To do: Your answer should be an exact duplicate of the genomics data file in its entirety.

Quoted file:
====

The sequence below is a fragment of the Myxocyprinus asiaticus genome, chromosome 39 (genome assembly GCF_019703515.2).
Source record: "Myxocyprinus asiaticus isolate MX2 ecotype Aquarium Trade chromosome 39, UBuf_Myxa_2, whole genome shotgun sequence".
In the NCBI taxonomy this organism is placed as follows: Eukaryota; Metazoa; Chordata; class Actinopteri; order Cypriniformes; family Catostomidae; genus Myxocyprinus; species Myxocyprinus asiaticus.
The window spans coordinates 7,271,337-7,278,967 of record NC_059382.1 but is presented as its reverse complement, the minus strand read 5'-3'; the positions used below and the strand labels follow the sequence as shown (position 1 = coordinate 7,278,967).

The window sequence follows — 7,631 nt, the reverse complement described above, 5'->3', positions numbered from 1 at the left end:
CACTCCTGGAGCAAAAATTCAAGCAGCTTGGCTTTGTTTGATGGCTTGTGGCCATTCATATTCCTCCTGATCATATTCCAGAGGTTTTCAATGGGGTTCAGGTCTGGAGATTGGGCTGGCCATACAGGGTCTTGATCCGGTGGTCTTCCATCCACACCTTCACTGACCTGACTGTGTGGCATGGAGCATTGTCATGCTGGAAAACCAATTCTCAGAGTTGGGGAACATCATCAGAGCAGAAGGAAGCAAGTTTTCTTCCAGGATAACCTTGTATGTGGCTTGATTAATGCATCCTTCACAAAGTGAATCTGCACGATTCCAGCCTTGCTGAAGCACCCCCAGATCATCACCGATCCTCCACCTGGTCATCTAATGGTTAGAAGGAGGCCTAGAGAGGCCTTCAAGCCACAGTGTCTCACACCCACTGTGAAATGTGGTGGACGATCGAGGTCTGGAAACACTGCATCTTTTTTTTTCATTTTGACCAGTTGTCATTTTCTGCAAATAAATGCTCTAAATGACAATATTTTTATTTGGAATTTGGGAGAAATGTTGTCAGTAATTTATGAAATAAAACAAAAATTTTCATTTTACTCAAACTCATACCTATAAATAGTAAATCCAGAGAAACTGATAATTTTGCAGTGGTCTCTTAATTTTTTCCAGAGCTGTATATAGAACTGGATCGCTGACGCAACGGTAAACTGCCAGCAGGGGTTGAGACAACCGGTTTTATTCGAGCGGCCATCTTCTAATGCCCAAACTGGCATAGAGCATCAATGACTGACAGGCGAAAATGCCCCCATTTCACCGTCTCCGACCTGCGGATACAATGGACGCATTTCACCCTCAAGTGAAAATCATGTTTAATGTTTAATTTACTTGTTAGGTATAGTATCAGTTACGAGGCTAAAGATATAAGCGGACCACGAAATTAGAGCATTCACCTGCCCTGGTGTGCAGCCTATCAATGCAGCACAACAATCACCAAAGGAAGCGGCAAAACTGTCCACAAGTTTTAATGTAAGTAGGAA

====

The sequence below is a fragment of the Myxocyprinus asiaticus genome, chromosome 39 (genome assembly GCF_019703515.2).
Source record: "Myxocyprinus asiaticus isolate MX2 ecotype Aquarium Trade chromosome 39, UBuf_Myxa_2, whole genome shotgun sequence".
In the NCBI taxonomy this organism is placed as follows: Eukaryota; Metazoa; Chordata; class Actinopteri; order Cypriniformes; family Catostomidae; genus Myxocyprinus; species Myxocyprinus asiaticus.
The window spans coordinates 7,271,337-7,278,967 of record NC_059382.1 but is presented as its reverse complement, the minus strand read 5'-3'; the positions used below and the strand labels follow the sequence as shown (position 1 = coordinate 7,278,967).

The window sequence follows — 7,631 nt, the reverse complement described above, 5'->3', positions numbered from 1 at the left end:
CACTCCTGGAGCAAAAATTCAAGCAGCTTGGCTTTGTTTGATGGCTTGTGGCCATTCATATTCCTCCTGATCATATTCCAGAGGTTTTCAATGGGGTTCAGGTCTGGAGATTGGGCTGGCCATACAGGGTCTTGATCCGGTGGTCTTCCATCCACACCTTCACTGACCTGACTGTGTGGCATGGAGCATTGTCATGCTGGAAAACCAATTCTCAGAGTTGGGGAACATCATCAGAGCAGAAGGAAGCAAGTTTTCTTCCAGGATAACCTTGTATGTGGCTTGATTAATGCATCCTTCACAAAGTGAATCTGCACGATTCCAGCCTTGCTGAAGCACCCCCAGATCATCACCGATCCTCCACCTGGTCATCTAATGGTTAGAAGGAGGCCTAGAGAGGCCTTCAAGCCACAGTGTCTCACACCCACTGTGAAATGTGGTGGACGATCGAGGTCTGGAAACACTGCATCTTTTTTTTTCATTTTGACCAGTTGTCATTTTCTGCAAATAAATGCTCTAAATGACAATATTTTTATTTGGAATTTGGGAGAAATGTTGTCAGTAATTTATGAAATAAAACAAAAATTTTCATTTTACTCAAACTCATACCTATAAATAGTAAATCCAGAGAAACTGATAATTTTGCAGTGGTCTCTTAATTTTTTCCAGAGCTGTATATAGAACTGGATCGCTGACGCAACGGTAAACTGCCAGCAGGGGTTGAGACAACCGGTTTTATTCGAGCGGCCATCTTCTAATGCCCAAACTGGCATAGAGCATCAATGACTGACAGGCGAAAATGCCCCCATTTCACCGTCTCCGACCTGCGGATACAATGGACGCATTTCACCCTCAAGTGAAAATCATGTTTAATGTTTAATTTACTTGTTAGGTATAGTATCAGTTACGAGGCTAAAGATATAAGCGGACCACGAAATTAGAGCATTCACCTGCCCTGGTGTGCAGCCTATCAATGCAGCACAACAATCACCAAAGGAAGCGGCAAAACTGTCCACAAGTTTTAATGTAAGTAGGAA